We understand that students begin their study of Latin at Providence in third grade. If my son or daughter enters Providence after third grade, how does he or she catch up in Latin?
Rest assured that it is possible. A determined student with good study habits and supportive parents can go far! Many new students enter Providence as late as sixth or seventh grade with no Latin background and still caught up with their class in Latin. Obviously, however, it gets more challenging for new students with each successive year of Latin, and the experience of new students varies widely by individual. In general, students who enter Providence for sixth grade or earlier, have a very good chance of catching up with their current class or even becoming an outstanding Latin scholar. For students who enter Providence during their Secondary years, it may not be possible to catch up with their class in Latin, but we are willing to work with families to provide the best solution for their needs.
The first tool we offer to support new students is the Summer Latin Tutorial. Students new to Providence are asked to attend a two-week summer class, usually the second and third weeks of August. Attending this summer tutorial is very important because it gives a critical foundational exposure to Latin grammar and vocabulary. In the summer tutorial, we are able to cover enough material to launch students easily into fourth and fifth grade Latin and to give them a good foundation for entering sixth grade Latin. The pacing and curriculum of the summer tutorial is tailored to meet the needs of each year’s newcomers, so it may cover more or less material depending on the age and needs of the new students.
Additionally, teachers often work with new families over the summer to provide them with vocabulary lists, study tips, books, CD’s, and other resources. Any time your student can spend learning grammar chants or vocabulary over the summer is going to shave off homework time during the school year and help them acclimate to their Latin classes more readily. If you already know your student will attend Providence next year and are concerned about Latin, feel free to contact our Latin teachers now; you may be able to start working toward catching up in Latin even before the summer tutorial begins, which will enable your child to close that gap more quickly.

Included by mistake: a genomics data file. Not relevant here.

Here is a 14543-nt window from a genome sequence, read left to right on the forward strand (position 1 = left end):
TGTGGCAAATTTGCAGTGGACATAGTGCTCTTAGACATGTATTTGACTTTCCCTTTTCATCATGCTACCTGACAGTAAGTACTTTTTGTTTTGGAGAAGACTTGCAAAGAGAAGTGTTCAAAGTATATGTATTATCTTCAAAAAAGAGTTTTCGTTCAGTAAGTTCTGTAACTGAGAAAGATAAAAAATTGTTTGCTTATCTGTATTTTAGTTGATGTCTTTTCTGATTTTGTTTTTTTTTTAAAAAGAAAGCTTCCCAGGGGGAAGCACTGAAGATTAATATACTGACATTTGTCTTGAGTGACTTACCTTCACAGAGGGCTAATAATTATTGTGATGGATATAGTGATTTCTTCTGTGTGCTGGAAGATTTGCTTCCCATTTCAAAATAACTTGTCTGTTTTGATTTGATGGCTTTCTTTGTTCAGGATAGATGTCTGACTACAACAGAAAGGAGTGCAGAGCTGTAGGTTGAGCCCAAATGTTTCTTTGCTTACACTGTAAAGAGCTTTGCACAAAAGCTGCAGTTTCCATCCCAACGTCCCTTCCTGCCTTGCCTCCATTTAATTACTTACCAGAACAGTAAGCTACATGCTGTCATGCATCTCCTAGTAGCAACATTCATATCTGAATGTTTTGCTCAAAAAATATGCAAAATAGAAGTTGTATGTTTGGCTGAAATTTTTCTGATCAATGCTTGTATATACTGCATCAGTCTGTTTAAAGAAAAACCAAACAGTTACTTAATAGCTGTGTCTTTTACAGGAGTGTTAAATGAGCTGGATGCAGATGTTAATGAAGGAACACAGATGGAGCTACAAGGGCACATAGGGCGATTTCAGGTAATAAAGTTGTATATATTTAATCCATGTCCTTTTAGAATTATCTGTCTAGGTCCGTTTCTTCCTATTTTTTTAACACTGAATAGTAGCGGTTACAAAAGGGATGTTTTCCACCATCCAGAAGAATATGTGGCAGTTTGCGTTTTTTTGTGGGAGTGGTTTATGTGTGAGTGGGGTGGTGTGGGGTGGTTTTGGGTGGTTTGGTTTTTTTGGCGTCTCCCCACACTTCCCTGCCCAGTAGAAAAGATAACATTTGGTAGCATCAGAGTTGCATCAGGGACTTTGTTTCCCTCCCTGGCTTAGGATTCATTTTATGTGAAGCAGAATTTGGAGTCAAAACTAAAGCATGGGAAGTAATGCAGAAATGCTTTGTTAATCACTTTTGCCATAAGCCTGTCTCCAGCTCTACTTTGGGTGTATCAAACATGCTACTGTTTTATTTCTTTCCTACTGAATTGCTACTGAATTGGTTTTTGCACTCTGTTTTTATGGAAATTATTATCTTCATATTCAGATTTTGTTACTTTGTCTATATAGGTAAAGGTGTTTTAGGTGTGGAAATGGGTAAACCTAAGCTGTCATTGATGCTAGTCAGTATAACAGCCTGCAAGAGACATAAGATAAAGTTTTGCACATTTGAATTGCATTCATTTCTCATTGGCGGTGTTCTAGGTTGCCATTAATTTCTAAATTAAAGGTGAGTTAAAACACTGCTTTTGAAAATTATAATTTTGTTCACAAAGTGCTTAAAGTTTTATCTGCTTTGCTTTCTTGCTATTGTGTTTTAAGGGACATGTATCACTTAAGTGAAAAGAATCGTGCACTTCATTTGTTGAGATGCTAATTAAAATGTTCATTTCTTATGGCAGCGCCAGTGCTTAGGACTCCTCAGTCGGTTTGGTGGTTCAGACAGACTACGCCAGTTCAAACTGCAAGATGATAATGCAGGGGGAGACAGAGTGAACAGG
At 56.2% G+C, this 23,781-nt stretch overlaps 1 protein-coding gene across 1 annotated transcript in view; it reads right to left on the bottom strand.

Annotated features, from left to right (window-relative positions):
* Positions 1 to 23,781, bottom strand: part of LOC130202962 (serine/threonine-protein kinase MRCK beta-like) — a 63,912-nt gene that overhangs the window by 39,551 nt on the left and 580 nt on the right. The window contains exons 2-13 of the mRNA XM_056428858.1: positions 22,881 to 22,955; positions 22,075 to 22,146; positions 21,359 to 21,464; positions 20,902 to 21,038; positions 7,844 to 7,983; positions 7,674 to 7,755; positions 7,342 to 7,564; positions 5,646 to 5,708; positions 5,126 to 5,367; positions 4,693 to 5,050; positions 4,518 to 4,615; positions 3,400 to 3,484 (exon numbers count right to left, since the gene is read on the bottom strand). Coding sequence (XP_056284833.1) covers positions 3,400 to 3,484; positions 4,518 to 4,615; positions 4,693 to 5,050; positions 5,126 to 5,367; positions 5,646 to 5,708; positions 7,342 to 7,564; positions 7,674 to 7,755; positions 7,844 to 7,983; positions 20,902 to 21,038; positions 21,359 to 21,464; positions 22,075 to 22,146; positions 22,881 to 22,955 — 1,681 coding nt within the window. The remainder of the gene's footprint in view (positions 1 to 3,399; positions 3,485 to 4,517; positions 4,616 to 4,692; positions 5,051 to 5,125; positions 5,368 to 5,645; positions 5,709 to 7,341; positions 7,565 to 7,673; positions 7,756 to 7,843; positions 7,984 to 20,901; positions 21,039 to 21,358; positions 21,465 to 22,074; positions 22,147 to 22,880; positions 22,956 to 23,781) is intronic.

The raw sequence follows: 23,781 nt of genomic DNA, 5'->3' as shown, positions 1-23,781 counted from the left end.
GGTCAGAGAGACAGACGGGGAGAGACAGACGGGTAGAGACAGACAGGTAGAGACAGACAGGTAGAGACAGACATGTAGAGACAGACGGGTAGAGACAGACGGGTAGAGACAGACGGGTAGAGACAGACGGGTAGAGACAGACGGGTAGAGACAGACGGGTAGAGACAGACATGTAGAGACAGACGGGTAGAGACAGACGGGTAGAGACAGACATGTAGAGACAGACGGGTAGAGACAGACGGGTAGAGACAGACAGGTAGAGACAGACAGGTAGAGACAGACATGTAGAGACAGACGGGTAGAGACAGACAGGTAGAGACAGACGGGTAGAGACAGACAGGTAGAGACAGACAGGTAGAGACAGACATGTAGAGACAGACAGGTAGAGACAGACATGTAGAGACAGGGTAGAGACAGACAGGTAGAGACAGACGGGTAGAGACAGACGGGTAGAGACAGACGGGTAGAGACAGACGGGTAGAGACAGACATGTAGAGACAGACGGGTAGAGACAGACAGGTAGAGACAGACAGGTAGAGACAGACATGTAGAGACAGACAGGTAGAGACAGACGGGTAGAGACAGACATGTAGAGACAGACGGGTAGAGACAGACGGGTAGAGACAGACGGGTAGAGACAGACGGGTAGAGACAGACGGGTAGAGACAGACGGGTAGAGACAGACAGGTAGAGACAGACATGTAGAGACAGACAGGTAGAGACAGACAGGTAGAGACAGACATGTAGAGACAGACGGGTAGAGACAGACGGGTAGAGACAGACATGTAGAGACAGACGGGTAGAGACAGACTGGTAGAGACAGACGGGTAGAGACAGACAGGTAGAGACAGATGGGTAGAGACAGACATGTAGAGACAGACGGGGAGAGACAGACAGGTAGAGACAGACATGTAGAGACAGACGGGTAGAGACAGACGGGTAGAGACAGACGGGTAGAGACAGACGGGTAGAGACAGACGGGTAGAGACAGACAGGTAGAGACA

Each September, Latin teachers incorporate a significant review of the previous year’s vocabulary and grammar to help all of the students make the adjustment after summer break, and this review period gives new students another chance to catch up with their classmates. The third and fourth grade curricula are designed with substantial review to help students build a solid foundation, and this means that students entering into fourth or fifth grade will have an excellent chance of learning almost all of the material their classmates have covered.
Once the new school year is under way, Latin teachers continue to monitor the progress of new students carefully and will provide students with some extra practice work if needed. We may also recommend tutoring if we think that would help your child to see the greatest success.
Establishing good study habits, effective homework routines, and daily review of Latin vocabulary and chants will also help ensure your child’s success. New students should expect to spend perhaps an additional fifteen minutes per day on studying and reviewing Latin beyond what their classmates are asked to do (grammar students generally have about ten minutes of Latin homework per day, while Secondary students have about fifteen). Investing just a little extra study time during your first year will pay long-term dividends as your child will be able to make the transition more easily.
But what about students who enter Providence in seventh grade or later? A lot depends on the student’s previous experience with language or with Latin. We often work with families on a case-by-case basis to find their best fit solution. Some of the options we have pursued in the past include coordinating individual tutoring, scheduling classes so that students can take a lower level of Latin than their classmates, offering a split class if there are enough new students in a particular grade level to warrant it, having a student audit the Latin class until he or she is able to adjust, or overseeing students who are taking online classes. Depending on the number of new students and their needs, we would also consider a before-school or after-school Latin class. Students who transfer into Providence in ninth or tenth grade may be allowed to substitute another foreign language which they have already begun studying to meet their foreign language requirement. In the future, we hope to offer a high school Latin I and II class for incoming ninth and tenth graders.